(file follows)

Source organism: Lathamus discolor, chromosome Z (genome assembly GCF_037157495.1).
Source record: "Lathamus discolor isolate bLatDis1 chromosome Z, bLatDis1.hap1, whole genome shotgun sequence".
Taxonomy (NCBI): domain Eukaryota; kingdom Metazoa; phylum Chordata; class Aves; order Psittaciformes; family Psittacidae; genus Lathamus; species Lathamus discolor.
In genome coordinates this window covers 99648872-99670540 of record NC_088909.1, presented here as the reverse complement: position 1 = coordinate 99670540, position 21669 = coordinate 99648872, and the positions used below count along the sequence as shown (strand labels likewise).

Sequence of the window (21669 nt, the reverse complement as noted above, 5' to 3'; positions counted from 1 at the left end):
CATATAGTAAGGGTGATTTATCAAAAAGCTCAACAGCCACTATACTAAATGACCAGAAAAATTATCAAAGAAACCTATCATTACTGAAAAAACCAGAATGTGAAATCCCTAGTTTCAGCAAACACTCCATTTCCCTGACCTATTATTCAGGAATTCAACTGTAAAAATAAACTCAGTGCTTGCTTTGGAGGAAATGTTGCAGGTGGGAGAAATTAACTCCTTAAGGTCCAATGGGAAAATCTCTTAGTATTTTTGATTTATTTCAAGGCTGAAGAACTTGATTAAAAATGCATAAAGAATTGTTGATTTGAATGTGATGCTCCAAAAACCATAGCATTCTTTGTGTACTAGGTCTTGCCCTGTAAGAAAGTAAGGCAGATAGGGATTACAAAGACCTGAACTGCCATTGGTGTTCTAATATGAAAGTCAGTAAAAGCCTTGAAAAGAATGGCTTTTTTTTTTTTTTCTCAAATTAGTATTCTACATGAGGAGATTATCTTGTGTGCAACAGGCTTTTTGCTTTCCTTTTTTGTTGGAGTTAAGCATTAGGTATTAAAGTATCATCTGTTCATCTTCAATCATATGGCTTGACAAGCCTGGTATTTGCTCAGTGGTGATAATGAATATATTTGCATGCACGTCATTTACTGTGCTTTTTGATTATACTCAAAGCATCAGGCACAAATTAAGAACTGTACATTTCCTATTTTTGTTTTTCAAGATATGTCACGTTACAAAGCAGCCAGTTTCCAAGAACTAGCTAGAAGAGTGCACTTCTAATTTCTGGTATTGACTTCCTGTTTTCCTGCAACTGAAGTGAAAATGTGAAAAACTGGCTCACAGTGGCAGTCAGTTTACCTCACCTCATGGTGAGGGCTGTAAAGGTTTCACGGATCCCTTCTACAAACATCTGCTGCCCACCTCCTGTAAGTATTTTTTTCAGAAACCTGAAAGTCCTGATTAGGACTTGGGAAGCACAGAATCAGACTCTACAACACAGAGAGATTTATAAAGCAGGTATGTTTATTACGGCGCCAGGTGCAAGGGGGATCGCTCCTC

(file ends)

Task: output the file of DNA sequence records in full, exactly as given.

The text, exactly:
Source organism: Lathamus discolor, chromosome Z (genome assembly GCF_037157495.1).
Source record: "Lathamus discolor isolate bLatDis1 chromosome Z, bLatDis1.hap1, whole genome shotgun sequence".
Taxonomy (NCBI): domain Eukaryota; kingdom Metazoa; phylum Chordata; class Aves; order Psittaciformes; family Psittacidae; genus Lathamus; species Lathamus discolor.
In genome coordinates this window covers 99648872-99670540 of record NC_088909.1, presented here as the reverse complement: position 1 = coordinate 99670540, position 21669 = coordinate 99648872, and the positions used below count along the sequence as shown (strand labels likewise).

Sequence of the window (21669 nt, the reverse complement as noted above, 5' to 3'; positions counted from 1 at the left end):
CATATAGTAAGGGTGATTTATCAAAAAGCTCAACAGCCACTATACTAAATGACCAGAAAAATTATCAAAGAAACCTATCATTACTGAAAAAACCAGAATGTGAAATCCCTAGTTTCAGCAAACACTCCATTTCCCTGACCTATTATTCAGGAATTCAACTGTAAAAATAAACTCAGTGCTTGCTTTGGAGGAAATGTTGCAGGTGGGAGAAATTAACTCCTTAAGGTCCAATGGGAAAATCTCTTAGTATTTTTGATTTATTTCAAGGCTGAAGAACTTGATTAAAAATGCATAAAGAATTGTTGATTTGAATGTGATGCTCCAAAAACCATAGCATTCTTTGTGTACTAGGTCTTGCCCTGTAAGAAAGTAAGGCAGATAGGGATTACAAAGACCTGAACTGCCATTGGTGTTCTAATATGAAAGTCAGTAAAAGCCTTGAAAAGAATGGCTTTTTTTTTTTTTTCTCAAATTAGTATTCTACATGAGGAGATTATCTTGTGTGCAACAGGCTTTTTGCTTTCCTTTTTTGTTGGAGTTAAGCATTAGGTATTAAAGTATCATCTGTTCATCTTCAATCATATGGCTTGACAAGCCTGGTATTTGCTCAGTGGTGATAATGAATATATTTGCATGCACGTCATTTACTGTGCTTTTTGATTATACTCAAAGCATCAGGCACAAATTAAGAACTGTACATTTCCTATTTTTGTTTTTCAAGATATGTCACGTTACAAAGCAGCCAGTTTCCAAGAACTAGCTAGAAGAGTGCACTTCTAATTTCTGGTATTGACTTCCTGTTTTCCTGCAACTGAAGTGAAAATGTGAAAAACTGGCTCACAGTGGCAGTCAGTTTACCTCACCTCATGGTGAGGGCTGTAAAGGTTTCACGGATCCCTTCTACAAACATCTGCTGCCCACCTCCTGTAAGTATTTTTTTCAGAAACCTGAAAGTCCTGATTAGGACTTGGGAAGCACAGAATCAGACTCTACAACACAGAGAGATTTATAAAGCAGGTATGTTTATTACGGCGCCAGGTGCAAGGGGGATCGCTCCTC